I haven’t found an allergist/immunologist in Florence that is able to support me for my severe allergies and my neutropenia. I’ve been left to my own devices, beyond getting allergy testing at the Careggi Hospital, where the allergist on staff literally went into a panic when he saw the welts that the skin prick test had caused, and I had to calm him down (something that never happened to me in the US). The doctor then proceeded to tell me, “Madam, you’re allergic to the entire plant kingdom. As long as you refrain from touching, breathing, or eating anything, you’ll be alright.” I found his attitude to be unprofessional and frankly histrionic.
An Amazing Neurologist
That being said, I have an amazing neurologist who follows me for my chronic migraine at the Careggi Hospital in Florence. He took a super-detailed history, listened carefully to the past medications that had been tried and my adverse reactions to prior medications.
He hypothesized that my allergies were driven by excessive mast cell activation and has been treating the migraines with modest success with mast cell stabilizers. He’s a great listener and is very responsive to email updates/queries (mind you, I only email when strictly necessary and am respectful of his time).
Celiac Disease vs Food Allergies in Italy
It’s worth mentioning that if one has a diagnosis of celiac disease in Italy, one gets access to 100€ in vouchers valid for the purchase of certified gluten-free grocery items per month, regardless of income. There isn’t any such benefit for people with diagnosed food allergies, no matter how severe the allergies are.
Group Homes for Adults with Mental Disabilities
One service that is provided in Italy, including in and near Florence, are group homes for adults with mental disabilities. These provide a family-style group living situation with varying degrees of round-the-clock care, completely covered by the Italian public health system.
With reasonable variations depending on the severity of the person’s mental health condition, the residents have a treatment plan that includes varying degrees of daily and weekly household chores (including self-care), and when appropriate, are placed in part-time work or volunteering positions well-matched to the person’s ability, conditions, passions and preferences. Meals are shared, family-style, and the residents receive a modest monthly stipend.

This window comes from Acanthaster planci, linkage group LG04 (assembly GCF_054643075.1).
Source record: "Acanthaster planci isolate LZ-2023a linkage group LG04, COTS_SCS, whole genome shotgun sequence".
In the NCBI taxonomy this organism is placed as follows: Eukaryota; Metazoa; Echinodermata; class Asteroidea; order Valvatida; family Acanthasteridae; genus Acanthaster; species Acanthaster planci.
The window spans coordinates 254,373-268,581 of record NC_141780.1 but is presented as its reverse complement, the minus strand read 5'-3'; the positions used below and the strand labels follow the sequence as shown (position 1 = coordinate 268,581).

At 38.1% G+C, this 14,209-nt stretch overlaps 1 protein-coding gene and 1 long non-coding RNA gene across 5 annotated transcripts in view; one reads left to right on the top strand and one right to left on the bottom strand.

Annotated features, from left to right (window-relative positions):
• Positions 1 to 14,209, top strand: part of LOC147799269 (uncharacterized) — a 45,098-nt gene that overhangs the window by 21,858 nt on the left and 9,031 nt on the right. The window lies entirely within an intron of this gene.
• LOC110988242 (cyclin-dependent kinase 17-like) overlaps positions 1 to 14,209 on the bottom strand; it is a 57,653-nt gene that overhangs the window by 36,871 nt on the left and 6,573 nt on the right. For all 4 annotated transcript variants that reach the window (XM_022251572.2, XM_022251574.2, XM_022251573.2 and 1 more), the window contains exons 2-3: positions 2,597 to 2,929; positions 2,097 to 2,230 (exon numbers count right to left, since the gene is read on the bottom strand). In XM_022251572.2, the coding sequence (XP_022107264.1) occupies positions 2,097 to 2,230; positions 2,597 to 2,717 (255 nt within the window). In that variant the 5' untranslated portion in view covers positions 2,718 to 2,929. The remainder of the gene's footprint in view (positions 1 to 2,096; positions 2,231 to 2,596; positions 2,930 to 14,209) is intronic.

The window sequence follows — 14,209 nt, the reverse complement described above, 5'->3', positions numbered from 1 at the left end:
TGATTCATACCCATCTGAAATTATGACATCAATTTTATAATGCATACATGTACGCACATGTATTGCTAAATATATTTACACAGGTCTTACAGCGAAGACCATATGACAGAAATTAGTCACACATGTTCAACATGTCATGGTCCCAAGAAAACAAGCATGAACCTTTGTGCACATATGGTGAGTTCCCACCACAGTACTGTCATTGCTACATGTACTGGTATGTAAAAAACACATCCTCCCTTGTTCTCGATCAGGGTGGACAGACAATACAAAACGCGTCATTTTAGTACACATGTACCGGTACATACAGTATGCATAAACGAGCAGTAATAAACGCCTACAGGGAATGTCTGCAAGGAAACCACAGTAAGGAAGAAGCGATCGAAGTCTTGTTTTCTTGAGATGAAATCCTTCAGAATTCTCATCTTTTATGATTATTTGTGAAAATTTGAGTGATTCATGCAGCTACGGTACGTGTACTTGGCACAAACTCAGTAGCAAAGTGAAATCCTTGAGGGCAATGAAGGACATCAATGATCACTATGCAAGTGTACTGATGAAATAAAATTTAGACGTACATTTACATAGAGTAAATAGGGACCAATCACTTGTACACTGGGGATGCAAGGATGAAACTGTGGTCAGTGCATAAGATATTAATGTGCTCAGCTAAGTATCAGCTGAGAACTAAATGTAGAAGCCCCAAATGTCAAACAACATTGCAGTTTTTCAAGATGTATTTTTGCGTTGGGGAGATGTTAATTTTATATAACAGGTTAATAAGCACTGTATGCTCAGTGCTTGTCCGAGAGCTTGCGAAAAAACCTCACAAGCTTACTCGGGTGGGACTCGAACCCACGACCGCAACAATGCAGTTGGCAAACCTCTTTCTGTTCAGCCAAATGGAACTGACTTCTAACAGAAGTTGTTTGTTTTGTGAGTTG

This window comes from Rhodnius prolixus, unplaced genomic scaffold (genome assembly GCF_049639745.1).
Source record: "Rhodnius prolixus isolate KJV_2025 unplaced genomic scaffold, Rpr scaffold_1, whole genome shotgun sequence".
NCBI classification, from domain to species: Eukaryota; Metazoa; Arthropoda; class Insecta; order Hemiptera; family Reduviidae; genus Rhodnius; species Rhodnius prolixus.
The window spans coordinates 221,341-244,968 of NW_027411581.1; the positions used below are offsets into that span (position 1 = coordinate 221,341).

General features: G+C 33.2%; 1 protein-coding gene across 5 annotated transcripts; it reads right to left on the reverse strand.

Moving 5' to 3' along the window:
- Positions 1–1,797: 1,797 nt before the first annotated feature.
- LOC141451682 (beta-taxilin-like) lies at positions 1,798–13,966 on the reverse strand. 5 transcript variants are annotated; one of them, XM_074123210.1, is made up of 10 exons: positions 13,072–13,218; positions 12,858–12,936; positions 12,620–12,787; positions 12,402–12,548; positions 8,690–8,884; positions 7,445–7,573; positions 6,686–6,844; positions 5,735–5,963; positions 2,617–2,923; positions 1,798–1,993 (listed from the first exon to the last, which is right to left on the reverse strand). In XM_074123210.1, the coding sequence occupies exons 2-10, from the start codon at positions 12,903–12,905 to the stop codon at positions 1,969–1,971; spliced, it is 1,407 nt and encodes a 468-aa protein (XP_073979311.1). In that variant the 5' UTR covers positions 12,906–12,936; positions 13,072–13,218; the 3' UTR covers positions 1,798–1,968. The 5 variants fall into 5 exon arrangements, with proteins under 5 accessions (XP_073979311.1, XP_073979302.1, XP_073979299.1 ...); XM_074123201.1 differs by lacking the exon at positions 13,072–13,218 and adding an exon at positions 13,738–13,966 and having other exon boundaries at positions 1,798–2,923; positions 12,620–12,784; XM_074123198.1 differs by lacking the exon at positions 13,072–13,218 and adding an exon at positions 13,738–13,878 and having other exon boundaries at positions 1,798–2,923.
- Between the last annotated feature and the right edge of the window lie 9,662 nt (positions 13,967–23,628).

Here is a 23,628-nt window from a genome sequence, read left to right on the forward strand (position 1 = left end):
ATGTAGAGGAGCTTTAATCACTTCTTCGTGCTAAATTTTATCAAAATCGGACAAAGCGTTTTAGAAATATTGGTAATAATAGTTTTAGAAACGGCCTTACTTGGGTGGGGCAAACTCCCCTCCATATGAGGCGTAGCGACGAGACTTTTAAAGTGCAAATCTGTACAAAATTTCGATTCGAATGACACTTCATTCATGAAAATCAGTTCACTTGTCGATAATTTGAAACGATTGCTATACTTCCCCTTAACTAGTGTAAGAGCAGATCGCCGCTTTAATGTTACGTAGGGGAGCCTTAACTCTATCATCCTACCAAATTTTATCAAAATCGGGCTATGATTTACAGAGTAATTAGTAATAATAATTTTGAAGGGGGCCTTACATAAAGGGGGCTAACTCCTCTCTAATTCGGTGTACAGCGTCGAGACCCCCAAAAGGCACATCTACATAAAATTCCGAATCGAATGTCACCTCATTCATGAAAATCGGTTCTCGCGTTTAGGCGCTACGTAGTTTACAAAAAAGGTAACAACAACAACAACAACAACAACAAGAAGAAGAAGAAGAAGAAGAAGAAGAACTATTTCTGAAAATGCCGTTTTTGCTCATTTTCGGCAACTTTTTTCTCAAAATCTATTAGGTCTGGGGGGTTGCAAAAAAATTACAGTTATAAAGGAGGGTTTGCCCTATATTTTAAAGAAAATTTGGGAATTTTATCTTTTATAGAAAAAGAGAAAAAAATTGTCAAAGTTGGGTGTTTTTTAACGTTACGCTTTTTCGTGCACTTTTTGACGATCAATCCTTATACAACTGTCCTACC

For someone coming from the U.S., where no such service is offered, much less covered by the medical care system, I’m quite impressed.
- How expensive is it to live with a chronic illness there? Any stats you’d like to share to give a clearer picture?
Overall, living with a chronic illness near Florence is much more affordable than living with a chronic illness in the U.S., where I previously lived. Nonetheless, the more medical care you need and the less you fit the right type of molds for getting medical exemptions, the more your care ends up costing.
- What are the hospitals like in terms of service, quality of care, emergency room protocols, etc?
It really depends on which hospital, what condition the patient has, and who’s on staff. That being said, the general quality of Italian hospitals is good and the quality of service is quite excellent for the price.
There is a top-notch children’s hospital in Florence, the Meyer Hospital, with a very good emergency room and an excellent range of specialty departments.
There are two very good general hospitals in Florence with good emergency departments and a good range of specialty departments, the Careggi Hospital and the San Giovanni di Dio Hospital. I haven’t been able to cover all my specialty care needs, but am definitely better cared for medically than I was at any point while living in the U.S..
- What should foreigners be aware of in regards to healthcare, if they want to visit or work in your city?
The emergency department staff have at least good functional English language skills. Emergency care is quite good and surprisingly affordable.
*Note: This Q&A is meant for educational purposes, based on personal experiences only. Nothing is to be substituted for medical advice. Please consult your own doctor before changing or adding new treatment protocols.